Backcountry Utah Radio airs from 9 – 10 AM along the Wasatch Front on AM 630 KTKK. Shorter segments of the show air during drive time in Price, Heber, and Moab, and are available for download as podcasts from Backcountry Utah’s website.

Author, journalist, and radio host Brian Brinkerhoff is the ultimate outdoors enthusiast and has been involved in outdoor journalism since high school. He authored Best Easy Day Hikes: Salt Lake City and has written for multiple local newspapers, including the Deseret News. Brian has been broadcasting the radio show for over sixteen years, and it has become one of the longest running and respected outdoor radio programs in the state. The show features a variety of guests with a focus on family-friendly outdoor activities and destinations throughout the West.

Tune in to the show and check out Brian’s website at


Weekly Run-Down: Site Updates and Cruel April Fools Jokes

Goodbye Blogger, Hello WordPress!

It was a really tough decision—ok, no, it wasn’t—but I’m officially abandoning Blogger and hopping over to WordPress. Blogger is the only Google product that disappoints me. It works ok for regular blogs, but FTP blogs- not so much. It’s clunky, temperamental, and rigid. WordPress isn’t perfect, but it’s stable and versatile. Plus it’s got better widgets, the ability to create multiple pages, and a wider variety of templates. Since mine is an FTP blog (it resides on my own domain rather than a blogspot subdomain), publishing with Blogger is delay-prone, error-ridden pain in the butt. WordPress will allow me to post, edit, and customize things much easier.

I’ll be migrating the site over for the next day or so, and everything should be working properly by the end of the week. The URL will remain the same (, but the format will be different. For those of you who subscribe to my RSS feed, the feed URL will obviously change. Check back by Friday and you can re-subscribe to the new feed. You may see a handful of older posts come through on the feed, but that’s just me doing some housekeeping.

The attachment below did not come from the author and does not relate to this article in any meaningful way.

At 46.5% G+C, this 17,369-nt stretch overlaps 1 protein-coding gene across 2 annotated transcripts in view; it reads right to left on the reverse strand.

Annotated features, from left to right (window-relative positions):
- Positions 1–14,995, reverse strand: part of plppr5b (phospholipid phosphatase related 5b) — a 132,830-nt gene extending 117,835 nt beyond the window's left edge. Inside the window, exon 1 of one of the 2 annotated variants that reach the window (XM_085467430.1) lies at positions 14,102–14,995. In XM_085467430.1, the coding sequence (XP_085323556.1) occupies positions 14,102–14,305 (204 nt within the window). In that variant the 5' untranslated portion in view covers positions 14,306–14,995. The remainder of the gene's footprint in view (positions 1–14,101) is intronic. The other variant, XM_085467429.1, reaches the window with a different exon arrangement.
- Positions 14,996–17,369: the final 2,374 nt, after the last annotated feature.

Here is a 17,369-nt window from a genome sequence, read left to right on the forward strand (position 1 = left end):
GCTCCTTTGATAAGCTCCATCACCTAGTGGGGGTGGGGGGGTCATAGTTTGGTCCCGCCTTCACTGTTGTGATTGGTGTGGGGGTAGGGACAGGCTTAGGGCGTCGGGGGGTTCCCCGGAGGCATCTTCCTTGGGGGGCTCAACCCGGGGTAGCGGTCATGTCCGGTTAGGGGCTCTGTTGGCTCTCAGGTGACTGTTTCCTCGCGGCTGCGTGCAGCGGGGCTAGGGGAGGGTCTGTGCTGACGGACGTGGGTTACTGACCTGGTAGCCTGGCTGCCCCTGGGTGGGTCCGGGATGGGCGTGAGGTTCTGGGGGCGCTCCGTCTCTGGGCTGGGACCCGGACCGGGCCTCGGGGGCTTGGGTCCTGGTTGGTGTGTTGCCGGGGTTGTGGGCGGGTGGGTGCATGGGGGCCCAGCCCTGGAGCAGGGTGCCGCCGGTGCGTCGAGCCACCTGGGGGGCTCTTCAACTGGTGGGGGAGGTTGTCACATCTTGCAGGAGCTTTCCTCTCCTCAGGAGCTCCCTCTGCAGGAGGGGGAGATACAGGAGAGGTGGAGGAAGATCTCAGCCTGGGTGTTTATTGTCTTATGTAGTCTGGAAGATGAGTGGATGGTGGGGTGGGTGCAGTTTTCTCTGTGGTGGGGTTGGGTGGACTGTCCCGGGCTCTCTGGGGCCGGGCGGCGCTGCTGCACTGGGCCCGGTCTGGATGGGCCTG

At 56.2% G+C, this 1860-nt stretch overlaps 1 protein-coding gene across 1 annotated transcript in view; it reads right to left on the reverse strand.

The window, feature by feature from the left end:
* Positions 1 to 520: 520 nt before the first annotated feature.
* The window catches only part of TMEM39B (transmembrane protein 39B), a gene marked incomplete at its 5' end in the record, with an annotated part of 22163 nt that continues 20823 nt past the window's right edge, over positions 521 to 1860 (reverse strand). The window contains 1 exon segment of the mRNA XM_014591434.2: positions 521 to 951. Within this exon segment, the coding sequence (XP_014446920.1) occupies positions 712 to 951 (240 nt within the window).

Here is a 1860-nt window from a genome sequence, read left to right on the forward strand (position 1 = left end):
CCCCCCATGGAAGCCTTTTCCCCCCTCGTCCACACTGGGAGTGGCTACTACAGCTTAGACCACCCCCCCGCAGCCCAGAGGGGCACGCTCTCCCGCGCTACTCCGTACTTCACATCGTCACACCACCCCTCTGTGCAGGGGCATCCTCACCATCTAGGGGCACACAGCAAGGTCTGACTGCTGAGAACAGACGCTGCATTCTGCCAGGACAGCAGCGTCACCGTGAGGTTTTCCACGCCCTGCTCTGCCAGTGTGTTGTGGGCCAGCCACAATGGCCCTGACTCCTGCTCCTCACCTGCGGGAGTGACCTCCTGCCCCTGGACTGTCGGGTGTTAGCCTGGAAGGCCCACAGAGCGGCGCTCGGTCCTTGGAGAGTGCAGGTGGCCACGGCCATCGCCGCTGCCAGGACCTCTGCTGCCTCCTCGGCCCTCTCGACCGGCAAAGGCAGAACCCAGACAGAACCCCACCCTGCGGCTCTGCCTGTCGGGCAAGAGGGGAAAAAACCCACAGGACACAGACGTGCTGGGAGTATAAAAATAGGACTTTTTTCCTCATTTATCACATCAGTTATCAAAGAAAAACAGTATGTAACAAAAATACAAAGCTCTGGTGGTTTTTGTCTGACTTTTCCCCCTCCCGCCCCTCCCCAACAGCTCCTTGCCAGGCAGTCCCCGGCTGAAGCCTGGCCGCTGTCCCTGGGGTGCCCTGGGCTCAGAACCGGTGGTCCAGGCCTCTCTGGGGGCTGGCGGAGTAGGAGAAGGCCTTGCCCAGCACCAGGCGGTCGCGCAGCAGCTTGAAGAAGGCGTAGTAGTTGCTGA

UPDATE: I have migrated the website to WordPress and imported all of the posts. I’ll have to go back through some of them to correct some minor formatting issues. Right now I have my domain forwarding to the subdomain, in case you’re wondering why the Web address redirects when you visit.

Vending Machine Freakiness

Could this be some weird what-comes-around-goes-around lesson, or are the vending machines at work just having some April Fools Day fun at my expense?

So yesterday I go into the break room to get a granola bar from the vending machine. I drop in 75 cents (an absolute rip-off, I know. But what I am I going to do when I don’t have time to grab breakfast before I leave?). The machine steals my money and I walk away hungry and mad. I walk in later that afternoon to buy a Diet Pepsi, which, at $1.25 is even more of a rip-off. I insert 4 quarters and realize I don’t have the 5th. So I hit the coin return button. Nothing.

All I’ve got is a $5 bill, so I walk over to the food machine that robbed me earlier because it accepts $5 bills. If I buy something there, I’ll get $4.25 back in quarters. Then I can add my final quarter to the Pepsi machine and get my Diet Pepsi. I insert my $5 and buy the only thing in there that’s somewhat healthy- the granola bar I was robbed of earlier and that I’ve been craving all day. Not only do I get my granola bar, but the machine graciously drops an extra one, then returns my $4.25.

I drop the final quarter in the Pepsi machine and press the Diet Pepsi button. It drops not one, but two regular Pepsi’s, which took me about 10 minutes to wiggle from the slot. At this point I figure that even though it gave me the wrong bottles, I didn’t see any “Buy One, Get One Free” signs anywhere, so I owe the Pepsi machine $1.25. I figured I’d call the 800 number the next day and inform them that their Pepsi machine was giving away free pop.

That was yesterday. I return today to buy an actual Diet Pepsi (expecting perhaps a Dr. Pepper) and this time, no Pepsi of any variety. I push the coin return. Nothing. Looks like we’re even.


Posted by on April 1, 2008 in Site Updates, Weekly Run-Down